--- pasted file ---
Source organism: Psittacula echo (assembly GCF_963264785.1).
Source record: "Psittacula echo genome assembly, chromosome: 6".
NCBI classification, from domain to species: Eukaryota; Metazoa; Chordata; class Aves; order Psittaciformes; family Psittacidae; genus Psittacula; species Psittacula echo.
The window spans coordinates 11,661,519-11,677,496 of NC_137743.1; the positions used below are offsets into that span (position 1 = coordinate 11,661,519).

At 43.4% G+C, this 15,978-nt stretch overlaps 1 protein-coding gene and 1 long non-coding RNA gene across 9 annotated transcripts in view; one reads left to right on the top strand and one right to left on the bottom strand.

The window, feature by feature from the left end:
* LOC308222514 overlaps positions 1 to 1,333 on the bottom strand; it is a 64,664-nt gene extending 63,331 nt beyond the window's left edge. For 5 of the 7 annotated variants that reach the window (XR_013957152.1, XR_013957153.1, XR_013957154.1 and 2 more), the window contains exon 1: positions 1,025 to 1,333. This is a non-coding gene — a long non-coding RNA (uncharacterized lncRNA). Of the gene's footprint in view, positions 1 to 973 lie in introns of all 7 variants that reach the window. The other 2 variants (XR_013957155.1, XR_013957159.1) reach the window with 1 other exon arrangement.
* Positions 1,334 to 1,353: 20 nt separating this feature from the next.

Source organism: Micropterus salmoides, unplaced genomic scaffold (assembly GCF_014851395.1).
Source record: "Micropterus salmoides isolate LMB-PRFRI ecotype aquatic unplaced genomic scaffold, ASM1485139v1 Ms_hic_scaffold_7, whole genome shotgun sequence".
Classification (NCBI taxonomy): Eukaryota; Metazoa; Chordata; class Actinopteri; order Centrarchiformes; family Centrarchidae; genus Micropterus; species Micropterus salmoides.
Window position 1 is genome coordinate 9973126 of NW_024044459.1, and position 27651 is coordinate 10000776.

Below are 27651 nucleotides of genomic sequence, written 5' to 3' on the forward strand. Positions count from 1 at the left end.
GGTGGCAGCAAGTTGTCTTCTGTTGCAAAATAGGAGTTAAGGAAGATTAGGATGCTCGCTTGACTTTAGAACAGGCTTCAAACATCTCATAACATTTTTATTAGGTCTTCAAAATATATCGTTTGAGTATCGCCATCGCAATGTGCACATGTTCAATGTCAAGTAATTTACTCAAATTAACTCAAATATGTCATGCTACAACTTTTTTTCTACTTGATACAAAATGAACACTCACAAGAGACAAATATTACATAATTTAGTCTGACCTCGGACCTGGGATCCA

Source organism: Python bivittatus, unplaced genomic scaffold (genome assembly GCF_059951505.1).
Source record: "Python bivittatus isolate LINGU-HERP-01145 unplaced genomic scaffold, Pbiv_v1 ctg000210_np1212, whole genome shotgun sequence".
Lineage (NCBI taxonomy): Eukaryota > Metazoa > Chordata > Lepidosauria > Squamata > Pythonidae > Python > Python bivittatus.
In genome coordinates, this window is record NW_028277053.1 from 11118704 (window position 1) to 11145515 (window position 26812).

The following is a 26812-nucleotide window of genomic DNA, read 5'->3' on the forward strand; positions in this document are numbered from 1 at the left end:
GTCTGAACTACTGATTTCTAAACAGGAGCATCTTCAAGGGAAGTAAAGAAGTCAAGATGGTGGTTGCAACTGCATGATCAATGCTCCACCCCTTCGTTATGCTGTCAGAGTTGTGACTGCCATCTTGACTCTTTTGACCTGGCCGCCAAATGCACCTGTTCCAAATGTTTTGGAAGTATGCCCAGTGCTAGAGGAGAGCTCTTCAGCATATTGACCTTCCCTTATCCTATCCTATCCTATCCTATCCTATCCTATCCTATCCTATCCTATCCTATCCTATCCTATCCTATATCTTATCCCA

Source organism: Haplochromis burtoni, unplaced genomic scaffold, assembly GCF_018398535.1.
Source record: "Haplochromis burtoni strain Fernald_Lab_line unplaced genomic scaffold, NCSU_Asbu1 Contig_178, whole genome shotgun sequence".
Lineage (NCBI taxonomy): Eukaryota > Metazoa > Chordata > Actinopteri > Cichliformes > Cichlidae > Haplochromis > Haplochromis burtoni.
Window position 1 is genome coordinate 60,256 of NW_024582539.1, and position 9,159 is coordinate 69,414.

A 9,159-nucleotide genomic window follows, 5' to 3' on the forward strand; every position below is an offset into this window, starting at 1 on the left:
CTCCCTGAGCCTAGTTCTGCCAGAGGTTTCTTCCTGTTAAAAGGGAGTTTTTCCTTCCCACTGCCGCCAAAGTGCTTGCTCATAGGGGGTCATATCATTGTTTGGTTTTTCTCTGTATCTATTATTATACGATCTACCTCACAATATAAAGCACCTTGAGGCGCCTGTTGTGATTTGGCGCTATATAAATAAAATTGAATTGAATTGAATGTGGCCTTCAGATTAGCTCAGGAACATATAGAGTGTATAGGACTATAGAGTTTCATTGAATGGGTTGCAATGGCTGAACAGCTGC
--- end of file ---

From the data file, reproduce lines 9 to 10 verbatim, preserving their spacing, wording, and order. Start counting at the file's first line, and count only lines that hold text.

Source organism: Micropterus salmoides, unplaced genomic scaffold (assembly GCF_014851395.1).
Source record: "Micropterus salmoides isolate LMB-PRFRI ecotype aquatic unplaced genomic scaffold, ASM1485139v1 Ms_hic_scaffold_7, whole genome shotgun sequence".